Many people suffer from multiple manifestations of chronic venous disease. Athletes, fitness enthusiasts and people who spend a lot of time standing up often experience tired and aching legs, but that's the least they are faced with. Varicose veins, deep vein thrombosis, and many other conditions stem from inadequate blood flow to the legs, fatigue accumulation, and complications accompanied by inflammation and swelling.

Professional medical treatment works in most cases, but the key to good health is prevention. And you can prevent any manifestation of chronic venous disease by exercising regularly, promoting blood flow to the legs, and making sure you rest enough so that your legs recover from muscle fatigue. Another excellent way to prevent chronic venous disease manifestations is to wear a good pair of compression socks.


What is Chronic Venous Disease?

Chronic Venous Disease (CVD) embodies all chronic conditions caused by or related to diseased or abnormal veins such as varicose veins, spider veins, leg swelling, leg pain, venous insufficiency, leg skin changes etc. Out of all, the first, and most common manifestation of CVD is the varicose veins condition, which if left untreated, causes venous insufficiency. This can lead to further complications, such as deep vein thrombosis, leg ulcers, pulmonary embolism, and even death.


Varicose Veins

Varicose veins are blood vessels that are thickened, elongated, dilated, and twisted, and in many cases, they appear as small spider veins or grape-like clusters under the skin. These abnormalities prevent proper blood flow to your legs. Varicose veins occur more often in women than men, especially during pregnancy, and it equally affects both men and women who spend a lot of time standing because of their jobs or other activities.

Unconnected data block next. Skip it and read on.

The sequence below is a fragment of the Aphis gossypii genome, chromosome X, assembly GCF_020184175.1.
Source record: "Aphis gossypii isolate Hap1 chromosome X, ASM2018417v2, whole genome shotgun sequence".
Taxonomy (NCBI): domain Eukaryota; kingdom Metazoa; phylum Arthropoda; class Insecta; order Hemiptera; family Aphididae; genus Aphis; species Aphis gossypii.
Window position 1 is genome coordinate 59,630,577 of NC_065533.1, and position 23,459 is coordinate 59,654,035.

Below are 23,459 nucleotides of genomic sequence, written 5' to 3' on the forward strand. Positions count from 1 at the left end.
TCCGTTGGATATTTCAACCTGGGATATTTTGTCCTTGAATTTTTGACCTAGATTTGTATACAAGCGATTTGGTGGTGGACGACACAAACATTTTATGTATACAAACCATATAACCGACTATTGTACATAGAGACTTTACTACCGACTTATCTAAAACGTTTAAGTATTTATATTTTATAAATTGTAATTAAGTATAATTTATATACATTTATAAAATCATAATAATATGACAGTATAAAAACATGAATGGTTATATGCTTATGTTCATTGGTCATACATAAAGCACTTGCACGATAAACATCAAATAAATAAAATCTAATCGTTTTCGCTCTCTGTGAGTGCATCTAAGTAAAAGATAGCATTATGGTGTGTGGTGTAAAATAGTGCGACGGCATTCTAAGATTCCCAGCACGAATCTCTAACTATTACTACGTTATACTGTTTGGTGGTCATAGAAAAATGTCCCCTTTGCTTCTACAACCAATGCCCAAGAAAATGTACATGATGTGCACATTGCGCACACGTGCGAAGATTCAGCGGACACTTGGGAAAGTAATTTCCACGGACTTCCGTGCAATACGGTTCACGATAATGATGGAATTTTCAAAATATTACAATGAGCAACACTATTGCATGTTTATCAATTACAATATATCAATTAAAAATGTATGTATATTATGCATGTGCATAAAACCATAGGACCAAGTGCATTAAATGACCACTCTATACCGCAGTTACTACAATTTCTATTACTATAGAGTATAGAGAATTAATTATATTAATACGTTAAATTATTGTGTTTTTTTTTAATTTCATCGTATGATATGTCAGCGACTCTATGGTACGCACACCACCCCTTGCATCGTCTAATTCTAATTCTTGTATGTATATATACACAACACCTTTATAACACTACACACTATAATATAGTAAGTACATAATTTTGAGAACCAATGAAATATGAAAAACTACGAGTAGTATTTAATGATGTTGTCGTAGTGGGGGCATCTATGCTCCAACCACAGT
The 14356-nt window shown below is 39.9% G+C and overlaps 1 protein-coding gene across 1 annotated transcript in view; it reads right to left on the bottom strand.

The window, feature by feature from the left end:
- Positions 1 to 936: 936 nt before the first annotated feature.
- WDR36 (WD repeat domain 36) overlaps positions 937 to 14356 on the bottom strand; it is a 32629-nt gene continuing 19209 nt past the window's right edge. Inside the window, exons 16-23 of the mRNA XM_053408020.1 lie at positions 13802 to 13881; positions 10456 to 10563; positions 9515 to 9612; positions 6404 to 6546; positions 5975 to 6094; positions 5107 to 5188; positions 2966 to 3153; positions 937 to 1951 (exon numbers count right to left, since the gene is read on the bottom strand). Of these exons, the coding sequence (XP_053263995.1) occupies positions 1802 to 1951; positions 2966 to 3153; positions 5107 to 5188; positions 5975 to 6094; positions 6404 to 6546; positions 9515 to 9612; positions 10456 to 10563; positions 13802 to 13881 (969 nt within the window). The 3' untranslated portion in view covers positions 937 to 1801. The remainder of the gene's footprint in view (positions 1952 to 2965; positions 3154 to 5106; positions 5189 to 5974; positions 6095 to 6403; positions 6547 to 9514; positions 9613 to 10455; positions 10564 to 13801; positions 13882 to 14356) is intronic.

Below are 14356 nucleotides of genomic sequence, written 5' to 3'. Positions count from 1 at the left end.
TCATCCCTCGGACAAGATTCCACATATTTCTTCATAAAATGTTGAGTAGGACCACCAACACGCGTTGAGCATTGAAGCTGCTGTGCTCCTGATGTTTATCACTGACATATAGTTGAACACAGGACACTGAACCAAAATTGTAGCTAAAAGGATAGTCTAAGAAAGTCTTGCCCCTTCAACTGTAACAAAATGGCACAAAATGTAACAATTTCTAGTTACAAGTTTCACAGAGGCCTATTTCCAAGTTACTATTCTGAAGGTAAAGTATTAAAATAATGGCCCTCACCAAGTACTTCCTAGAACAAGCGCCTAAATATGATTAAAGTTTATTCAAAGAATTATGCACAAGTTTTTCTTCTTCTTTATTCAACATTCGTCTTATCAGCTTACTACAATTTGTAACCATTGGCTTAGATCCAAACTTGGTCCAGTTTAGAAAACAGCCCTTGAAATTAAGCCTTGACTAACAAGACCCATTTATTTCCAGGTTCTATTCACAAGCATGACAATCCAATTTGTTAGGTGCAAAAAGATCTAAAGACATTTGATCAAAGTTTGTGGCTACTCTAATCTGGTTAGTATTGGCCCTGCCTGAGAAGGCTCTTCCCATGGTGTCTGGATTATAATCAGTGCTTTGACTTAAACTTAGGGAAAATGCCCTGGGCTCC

• aching pain
  • chronic leg fatigue
  • leg heaviness
  • swelling
  • numbness
  • itching or irritated rashes
  • skin darkening (in severe cases)


Venous Insufficiency

Venous insufficiency is a condition where blood flow to the legs is obstructed, which causes blood to pool in the legs. It is most often caused by blood clots and varicose veins in the legs. Other risk factors that can lead to venous insufficiency are pregnancy, smoking, leg muscle weakness, obesity, inactivity, and more.


  • edema (swelling of the legs or ankles)
  • pain (especially when you stand)
  • leg cramps
  • leg heaviness, aching or throbbing
  • itching
  • leg weakness
  • skin thickening and discoloration (especially around the ankles)
  • varicose veins
  • calf tightness


CVD Prevention